As a history of decorative naval architecture, this unique book takes a well-illustrated look at a fascinating variety of shipboard ornamentations, systematically explaining where ideas and forms originated through the ages, and how nations influenced one another in their designs. While some European ships are considered, the focus is primarily upon English vessels — from vintage Elizabethan galleons to Lord Nelson’s Victory,
built in 1765.
A detailed chapter on figureheads examines carved ornaments at the fore of ships ancient and modern, among them a god-like figure and swan on an ancient Roman sailing vessel, a carving of Louis XIV with shield and spear on an eighteenth-century French ship, and increasingly elaborate English styles, which ultimately featured riders on horseback and allegorical portrayals of royalty. All technical terms are explained simply and effectively, with three full pages of key drawings depicting the head, broadside, and stern of a ship, and identifying each item discussed.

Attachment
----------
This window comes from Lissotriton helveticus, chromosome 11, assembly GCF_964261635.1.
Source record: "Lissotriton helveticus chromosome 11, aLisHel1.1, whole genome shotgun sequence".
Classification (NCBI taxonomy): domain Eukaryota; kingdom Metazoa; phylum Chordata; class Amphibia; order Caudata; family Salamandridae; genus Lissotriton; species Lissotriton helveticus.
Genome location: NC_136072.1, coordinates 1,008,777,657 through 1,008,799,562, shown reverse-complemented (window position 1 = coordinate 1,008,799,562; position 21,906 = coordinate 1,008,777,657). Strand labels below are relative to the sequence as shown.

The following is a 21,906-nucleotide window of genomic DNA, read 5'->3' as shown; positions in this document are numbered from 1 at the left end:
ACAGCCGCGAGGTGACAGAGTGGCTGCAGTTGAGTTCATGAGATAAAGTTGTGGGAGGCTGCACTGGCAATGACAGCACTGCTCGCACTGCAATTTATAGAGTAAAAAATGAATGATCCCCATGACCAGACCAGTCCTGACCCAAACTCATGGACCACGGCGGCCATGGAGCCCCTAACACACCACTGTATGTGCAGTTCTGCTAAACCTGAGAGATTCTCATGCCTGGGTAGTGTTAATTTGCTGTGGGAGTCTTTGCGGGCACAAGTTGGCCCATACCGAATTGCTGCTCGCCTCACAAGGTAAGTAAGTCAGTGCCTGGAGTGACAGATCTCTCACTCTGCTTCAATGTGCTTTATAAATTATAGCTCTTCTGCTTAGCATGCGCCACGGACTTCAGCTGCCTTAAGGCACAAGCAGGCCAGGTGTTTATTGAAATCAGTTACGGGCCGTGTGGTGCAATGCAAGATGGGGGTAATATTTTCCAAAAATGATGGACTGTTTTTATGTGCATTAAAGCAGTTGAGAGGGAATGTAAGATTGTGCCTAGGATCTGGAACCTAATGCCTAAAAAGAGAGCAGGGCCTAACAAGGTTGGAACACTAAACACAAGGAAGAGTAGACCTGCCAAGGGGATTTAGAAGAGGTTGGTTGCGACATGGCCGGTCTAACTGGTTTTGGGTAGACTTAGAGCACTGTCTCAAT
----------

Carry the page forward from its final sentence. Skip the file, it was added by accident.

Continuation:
Figureheads and other decorative elements found in the stern and amidships — escutcheons and lanterns, rails, gun ports, belfries, timberheads, and more — are illustrated in more than 100 halftones and 3210 line drawings. Accompanied by the author's carefully researched, eminently readable text, they make this volume a treasure for naval historians, model builders, and anyone interested in the great ocean-going vessels of the past. These royalty-free illustrations will also answer the needs of graphic artists seeking accurate images of historic ships.
Reprint of the Milton, Balch & Company, New York, 1925 edition.
|Availability||Usually ships in 24 to 48 hours|
|Author/Editor||L. G. Carr Laughton|
|Dimensions||6 1/2 x 9 1/4|